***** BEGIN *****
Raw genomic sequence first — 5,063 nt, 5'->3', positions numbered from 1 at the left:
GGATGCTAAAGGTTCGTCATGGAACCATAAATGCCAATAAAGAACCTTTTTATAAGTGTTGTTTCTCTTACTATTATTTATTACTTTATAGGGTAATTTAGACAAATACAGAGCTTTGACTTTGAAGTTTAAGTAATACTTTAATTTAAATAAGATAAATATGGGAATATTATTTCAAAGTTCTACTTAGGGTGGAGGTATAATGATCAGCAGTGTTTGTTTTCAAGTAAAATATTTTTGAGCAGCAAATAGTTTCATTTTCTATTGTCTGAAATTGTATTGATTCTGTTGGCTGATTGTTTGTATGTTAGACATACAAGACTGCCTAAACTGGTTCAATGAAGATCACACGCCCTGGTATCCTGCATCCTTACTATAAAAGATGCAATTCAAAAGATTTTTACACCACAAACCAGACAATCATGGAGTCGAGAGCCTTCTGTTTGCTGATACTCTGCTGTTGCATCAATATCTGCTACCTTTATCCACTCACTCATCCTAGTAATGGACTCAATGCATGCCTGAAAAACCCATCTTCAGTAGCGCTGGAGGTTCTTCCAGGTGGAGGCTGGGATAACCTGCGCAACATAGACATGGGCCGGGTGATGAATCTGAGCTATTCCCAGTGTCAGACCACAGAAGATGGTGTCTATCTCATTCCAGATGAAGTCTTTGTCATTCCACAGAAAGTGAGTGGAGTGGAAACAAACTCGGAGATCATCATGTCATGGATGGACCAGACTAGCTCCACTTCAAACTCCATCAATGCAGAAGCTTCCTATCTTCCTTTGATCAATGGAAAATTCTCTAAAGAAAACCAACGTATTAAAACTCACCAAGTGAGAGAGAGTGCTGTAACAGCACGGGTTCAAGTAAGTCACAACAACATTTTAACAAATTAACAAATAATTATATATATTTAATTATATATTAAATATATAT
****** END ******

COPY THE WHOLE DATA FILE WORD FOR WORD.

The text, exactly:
Raw genomic sequence first — 5,063 nt, 5'->3', positions numbered from 1 at the left:
GGATGCTAAAGGTTCGTCATGGAACCATAAATGCCAATAAAGAACCTTTTTATAAGTGTTGTTTCTCTTACTATTATTTATTACTTTATAGGGTAATTTAGACAAATACAGAGCTTTGACTTTGAAGTTTAAGTAATACTTTAATTTAAATAAGATAAATATGGGAATATTATTTCAAAGTTCTACTTAGGGTGGAGGTATAATGATCAGCAGTGTTTGTTTTCAAGTAAAATATTTTTGAGCAGCAAATAGTTTCATTTTCTATTGTCTGAAATTGTATTGATTCTGTTGGCTGATTGTTTGTATGTTAGACATACAAGACTGCCTAAACTGGTTCAATGAAGATCACACGCCCTGGTATCCTGCATCCTTACTATAAAAGATGCAATTCAAAAGATTTTTACACCACAAACCAGACAATCATGGAGTCGAGAGCCTTCTGTTTGCTGATACTCTGCTGTTGCATCAATATCTGCTACCTTTATCCACTCACTCATCCTAGTAATGGACTCAATGCATGCCTGAAAAACCCATCTTCAGTAGCGCTGGAGGTTCTTCCAGGTGGAGGCTGGGATAACCTGCGCAACATAGACATGGGCCGGGTGATGAATCTGAGCTATTCCCAGTGTCAGACCACAGAAGATGGTGTCTATCTCATTCCAGATGAAGTCTTTGTCATTCCACAGAAAGTGAGTGGAGTGGAAACAAACTCGGAGATCATCATGTCATGGATGGACCAGACTAGCTCCACTTCAAACTCCATCAATGCAGAAGCTTCCTATCTTCCTTTGATCAATGGAAAATTCTCTAAAGAAAACCAACGTATTAAAACTCACCAAGTGAGAGAGAGTGCTGTAACAGCACGGGTTCAAGTAAGTCACAACAACATTTTAACAAATTAACAAATAATTATATATATTTAATTATATATTAAATATATAT